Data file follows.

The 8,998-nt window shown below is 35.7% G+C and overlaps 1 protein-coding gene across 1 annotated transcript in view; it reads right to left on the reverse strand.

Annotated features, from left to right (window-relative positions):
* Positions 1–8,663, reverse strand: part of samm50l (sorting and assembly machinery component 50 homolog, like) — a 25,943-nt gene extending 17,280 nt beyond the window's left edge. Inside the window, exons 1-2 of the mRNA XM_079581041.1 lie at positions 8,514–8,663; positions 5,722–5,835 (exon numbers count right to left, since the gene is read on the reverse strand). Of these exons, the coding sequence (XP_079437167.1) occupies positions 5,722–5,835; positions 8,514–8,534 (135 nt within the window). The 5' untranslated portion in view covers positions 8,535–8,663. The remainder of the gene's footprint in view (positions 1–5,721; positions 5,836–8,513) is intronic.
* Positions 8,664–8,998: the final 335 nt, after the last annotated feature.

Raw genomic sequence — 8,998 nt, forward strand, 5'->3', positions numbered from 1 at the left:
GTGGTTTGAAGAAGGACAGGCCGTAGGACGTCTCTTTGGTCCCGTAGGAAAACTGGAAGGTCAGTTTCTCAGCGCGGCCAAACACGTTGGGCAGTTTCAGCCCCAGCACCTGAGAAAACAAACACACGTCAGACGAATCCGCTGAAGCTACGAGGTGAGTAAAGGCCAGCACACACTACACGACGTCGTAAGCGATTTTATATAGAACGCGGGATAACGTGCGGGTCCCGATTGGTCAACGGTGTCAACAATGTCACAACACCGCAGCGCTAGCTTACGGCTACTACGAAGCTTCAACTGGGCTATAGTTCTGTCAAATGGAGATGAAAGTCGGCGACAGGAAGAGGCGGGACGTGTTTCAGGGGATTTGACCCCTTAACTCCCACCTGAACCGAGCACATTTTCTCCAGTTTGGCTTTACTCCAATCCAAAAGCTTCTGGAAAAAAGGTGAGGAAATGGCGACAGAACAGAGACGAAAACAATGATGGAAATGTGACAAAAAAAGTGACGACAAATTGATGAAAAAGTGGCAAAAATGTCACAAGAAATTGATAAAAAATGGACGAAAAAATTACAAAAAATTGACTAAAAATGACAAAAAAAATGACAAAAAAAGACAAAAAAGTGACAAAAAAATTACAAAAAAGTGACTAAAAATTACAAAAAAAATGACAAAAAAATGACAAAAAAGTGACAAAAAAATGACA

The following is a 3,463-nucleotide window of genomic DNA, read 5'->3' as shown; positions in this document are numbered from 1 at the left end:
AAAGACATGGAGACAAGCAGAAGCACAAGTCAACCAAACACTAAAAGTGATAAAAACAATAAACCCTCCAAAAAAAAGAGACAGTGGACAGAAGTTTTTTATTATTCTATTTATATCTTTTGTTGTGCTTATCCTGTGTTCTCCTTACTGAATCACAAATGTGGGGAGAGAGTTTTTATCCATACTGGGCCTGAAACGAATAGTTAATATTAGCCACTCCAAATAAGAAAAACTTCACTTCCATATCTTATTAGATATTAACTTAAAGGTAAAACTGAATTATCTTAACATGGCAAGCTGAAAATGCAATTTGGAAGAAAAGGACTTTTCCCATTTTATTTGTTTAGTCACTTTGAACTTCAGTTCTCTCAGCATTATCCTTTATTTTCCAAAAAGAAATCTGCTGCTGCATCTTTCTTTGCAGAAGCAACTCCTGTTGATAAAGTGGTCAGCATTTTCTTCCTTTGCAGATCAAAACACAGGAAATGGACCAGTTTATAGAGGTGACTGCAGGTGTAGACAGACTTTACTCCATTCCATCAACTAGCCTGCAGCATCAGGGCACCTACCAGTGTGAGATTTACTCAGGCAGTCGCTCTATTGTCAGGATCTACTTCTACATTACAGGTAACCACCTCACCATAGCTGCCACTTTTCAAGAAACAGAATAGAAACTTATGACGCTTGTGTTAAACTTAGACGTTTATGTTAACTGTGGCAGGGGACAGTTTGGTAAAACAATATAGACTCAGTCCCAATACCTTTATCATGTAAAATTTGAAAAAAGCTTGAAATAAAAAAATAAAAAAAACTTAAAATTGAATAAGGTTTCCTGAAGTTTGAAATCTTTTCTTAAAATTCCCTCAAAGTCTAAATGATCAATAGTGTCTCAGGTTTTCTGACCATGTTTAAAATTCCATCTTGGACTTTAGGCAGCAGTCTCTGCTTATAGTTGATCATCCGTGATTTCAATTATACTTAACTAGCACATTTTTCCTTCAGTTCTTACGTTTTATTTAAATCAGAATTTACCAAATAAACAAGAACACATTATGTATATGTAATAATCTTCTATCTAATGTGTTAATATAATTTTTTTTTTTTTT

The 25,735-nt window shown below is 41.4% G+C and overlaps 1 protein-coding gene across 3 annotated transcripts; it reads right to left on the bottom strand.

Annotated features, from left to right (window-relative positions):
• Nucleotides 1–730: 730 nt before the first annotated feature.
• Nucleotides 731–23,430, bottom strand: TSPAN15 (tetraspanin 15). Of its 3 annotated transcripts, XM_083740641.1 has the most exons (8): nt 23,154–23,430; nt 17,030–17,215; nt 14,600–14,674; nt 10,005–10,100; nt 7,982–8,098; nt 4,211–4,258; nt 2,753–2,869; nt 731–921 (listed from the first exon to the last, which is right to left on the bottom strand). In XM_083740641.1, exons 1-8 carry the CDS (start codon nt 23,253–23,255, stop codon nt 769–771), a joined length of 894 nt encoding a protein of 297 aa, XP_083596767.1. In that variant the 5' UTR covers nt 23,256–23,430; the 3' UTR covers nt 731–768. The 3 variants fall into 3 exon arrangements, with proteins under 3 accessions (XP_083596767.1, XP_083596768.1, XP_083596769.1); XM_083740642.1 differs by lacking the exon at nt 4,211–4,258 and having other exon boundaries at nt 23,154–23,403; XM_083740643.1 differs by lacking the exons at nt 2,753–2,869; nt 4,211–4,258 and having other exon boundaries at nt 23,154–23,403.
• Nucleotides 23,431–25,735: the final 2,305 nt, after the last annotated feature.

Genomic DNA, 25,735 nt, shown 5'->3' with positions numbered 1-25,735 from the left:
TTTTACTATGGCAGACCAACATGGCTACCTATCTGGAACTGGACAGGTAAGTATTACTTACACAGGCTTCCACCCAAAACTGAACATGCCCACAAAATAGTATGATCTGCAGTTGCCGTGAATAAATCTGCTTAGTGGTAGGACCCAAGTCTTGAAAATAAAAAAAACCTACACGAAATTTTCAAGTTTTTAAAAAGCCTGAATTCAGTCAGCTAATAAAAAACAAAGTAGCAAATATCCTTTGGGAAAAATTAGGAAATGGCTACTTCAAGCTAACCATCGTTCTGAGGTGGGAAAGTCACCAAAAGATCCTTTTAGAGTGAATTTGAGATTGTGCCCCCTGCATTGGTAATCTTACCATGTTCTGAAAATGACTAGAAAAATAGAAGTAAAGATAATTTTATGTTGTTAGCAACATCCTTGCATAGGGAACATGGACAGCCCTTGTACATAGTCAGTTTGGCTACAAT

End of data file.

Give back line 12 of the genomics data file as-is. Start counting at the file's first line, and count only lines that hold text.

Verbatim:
• Nucleotides 731–23,430, bottom strand: TSPAN15 (tetraspanin 15). Of its 3 annotated transcripts, XM_083740641.1 has the most exons (8): nt 23,154–23,430; nt 17,030–17,215; nt 14,600–14,674; nt 10,005–10,100; nt 7,982–8,098; nt 4,211–4,258; nt 2,753–2,869; nt 731–921 (listed from the first exon to the last, which is right to left on the bottom strand). In XM_083740641.1, exons 1-8 carry the CDS (start codon nt 23,253–23,255, stop codon nt 769–771), a joined length of 894 nt encoding a protein of 297 aa, XP_083596767.1. In that variant the 5' UTR covers nt 23,256–23,430; the 3' UTR covers nt 731–768. The 3 variants fall into 3 exon arrangements, with proteins under 3 accessions (XP_083596767.1, XP_083596768.1, XP_083596769.1); XM_083740642.1 differs by lacking the exon at nt 4,211–4,258 and having other exon boundaries at nt 23,154–23,403; XM_083740643.1 differs by lacking the exons at nt 2,753–2,869; nt 4,211–4,258 and having other exon boundaries at nt 23,154–23,403.